The word Singlair in the center axis of this drawing by Melvin Way can be interpreted as a conjunction of sing and lair. Interestingly, before his commitment to visual arts, Way was a bassist in local bands. His creations are also “refuges” of cryptic imagery combined with algebraic equations, chemical formulas, and diagrams, which recalls his early passion for science. Even when Way slips in clues like “AØ = God,” his indecipherable elaborate schematics defy a linear comprehension—not onlybecause of the randomness in the coded elements but also because of the unrelated plastic spaces in which they are inscribed. The saturated compositions display multidimensional architectural renderings, crosscuts of machines, mathematical environments, and electromagnetic fields. Their opacity is symbolically reinforced by Way’s use of tape, which partially seals the surface of each drawing. The artist once insisted that one should not experiment with the formulas contained in his pieces—usually postcard-size—because they are too powerful and dangerous.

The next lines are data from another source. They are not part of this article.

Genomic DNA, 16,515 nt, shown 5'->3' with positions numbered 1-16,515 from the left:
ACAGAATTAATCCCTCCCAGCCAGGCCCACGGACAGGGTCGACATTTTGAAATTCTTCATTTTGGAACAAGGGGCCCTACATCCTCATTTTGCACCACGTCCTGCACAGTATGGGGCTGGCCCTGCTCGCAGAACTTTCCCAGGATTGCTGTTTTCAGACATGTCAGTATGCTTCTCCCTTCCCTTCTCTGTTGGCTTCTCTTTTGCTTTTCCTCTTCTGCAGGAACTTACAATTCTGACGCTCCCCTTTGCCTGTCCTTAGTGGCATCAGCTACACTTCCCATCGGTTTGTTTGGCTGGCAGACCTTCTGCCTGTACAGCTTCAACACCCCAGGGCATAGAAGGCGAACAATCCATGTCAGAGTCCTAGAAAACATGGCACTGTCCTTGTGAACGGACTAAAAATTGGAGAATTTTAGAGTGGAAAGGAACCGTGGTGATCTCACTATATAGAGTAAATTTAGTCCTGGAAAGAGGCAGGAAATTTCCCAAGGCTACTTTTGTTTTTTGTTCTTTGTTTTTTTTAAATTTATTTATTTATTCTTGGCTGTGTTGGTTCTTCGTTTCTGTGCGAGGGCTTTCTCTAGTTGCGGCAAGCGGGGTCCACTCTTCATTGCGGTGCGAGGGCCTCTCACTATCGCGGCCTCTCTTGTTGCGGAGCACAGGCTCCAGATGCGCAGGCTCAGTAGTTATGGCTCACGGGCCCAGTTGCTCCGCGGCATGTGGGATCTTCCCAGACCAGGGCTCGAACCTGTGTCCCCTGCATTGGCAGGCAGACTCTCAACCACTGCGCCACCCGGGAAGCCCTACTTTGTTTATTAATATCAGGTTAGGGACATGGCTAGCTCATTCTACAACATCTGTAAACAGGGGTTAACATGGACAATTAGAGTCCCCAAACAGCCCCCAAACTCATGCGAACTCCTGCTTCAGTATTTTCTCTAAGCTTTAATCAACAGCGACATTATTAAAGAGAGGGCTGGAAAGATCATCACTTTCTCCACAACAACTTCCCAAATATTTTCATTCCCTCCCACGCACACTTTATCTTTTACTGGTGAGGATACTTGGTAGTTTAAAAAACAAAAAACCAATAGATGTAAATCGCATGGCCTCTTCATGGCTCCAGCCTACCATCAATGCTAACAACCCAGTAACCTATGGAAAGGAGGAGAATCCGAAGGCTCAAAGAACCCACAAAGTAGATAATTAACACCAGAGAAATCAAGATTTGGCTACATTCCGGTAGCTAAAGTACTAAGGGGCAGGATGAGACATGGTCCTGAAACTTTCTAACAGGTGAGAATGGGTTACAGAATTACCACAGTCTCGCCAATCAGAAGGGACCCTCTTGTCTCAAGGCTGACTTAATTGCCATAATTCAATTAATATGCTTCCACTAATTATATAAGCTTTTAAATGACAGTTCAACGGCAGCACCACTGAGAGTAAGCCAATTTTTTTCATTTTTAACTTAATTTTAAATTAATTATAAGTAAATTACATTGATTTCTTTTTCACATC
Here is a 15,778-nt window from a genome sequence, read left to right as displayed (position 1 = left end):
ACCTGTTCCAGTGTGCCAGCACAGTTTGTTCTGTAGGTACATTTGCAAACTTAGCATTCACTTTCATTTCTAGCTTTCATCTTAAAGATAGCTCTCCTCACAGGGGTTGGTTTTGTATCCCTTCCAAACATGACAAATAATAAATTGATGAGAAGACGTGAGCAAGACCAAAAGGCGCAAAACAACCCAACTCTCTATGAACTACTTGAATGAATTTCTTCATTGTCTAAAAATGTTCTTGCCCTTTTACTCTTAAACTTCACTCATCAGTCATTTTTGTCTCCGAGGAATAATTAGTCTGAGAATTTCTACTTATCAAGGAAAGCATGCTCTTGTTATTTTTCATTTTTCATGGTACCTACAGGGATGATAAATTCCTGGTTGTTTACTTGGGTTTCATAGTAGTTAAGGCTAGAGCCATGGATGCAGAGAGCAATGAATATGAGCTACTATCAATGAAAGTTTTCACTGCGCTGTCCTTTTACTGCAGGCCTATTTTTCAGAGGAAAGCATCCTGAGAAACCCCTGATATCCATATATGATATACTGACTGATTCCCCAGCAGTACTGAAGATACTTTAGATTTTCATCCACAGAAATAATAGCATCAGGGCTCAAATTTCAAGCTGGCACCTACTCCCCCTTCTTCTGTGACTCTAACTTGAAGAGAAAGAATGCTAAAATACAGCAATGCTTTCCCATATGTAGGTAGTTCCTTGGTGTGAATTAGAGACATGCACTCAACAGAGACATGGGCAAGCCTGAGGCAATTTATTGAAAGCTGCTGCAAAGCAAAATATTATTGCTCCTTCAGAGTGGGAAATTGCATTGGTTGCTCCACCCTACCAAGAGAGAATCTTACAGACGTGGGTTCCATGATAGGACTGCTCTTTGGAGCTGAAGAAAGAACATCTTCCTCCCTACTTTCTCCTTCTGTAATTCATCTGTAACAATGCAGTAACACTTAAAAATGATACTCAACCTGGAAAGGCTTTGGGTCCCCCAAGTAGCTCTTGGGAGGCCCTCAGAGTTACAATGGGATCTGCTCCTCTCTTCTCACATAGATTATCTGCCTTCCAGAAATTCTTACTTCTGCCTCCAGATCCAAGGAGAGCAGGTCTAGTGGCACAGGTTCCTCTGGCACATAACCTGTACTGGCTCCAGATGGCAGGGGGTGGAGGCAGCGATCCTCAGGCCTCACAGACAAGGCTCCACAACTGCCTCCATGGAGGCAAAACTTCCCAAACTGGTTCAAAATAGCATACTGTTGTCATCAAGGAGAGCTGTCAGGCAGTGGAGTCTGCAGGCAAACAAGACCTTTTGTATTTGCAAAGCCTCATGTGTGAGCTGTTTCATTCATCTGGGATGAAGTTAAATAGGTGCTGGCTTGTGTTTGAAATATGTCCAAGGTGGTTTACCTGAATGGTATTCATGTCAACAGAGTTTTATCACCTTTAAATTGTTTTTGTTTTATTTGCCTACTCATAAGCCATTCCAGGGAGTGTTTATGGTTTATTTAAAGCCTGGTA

Valérie Rousseau, “Singlair,” exhibition label for Self-Taught Genius: Treasures from the American Folk Art Museum. Stacy C. Hollander and Valérie Rousseau, curators. New York: American Folk Art Museum, 2014.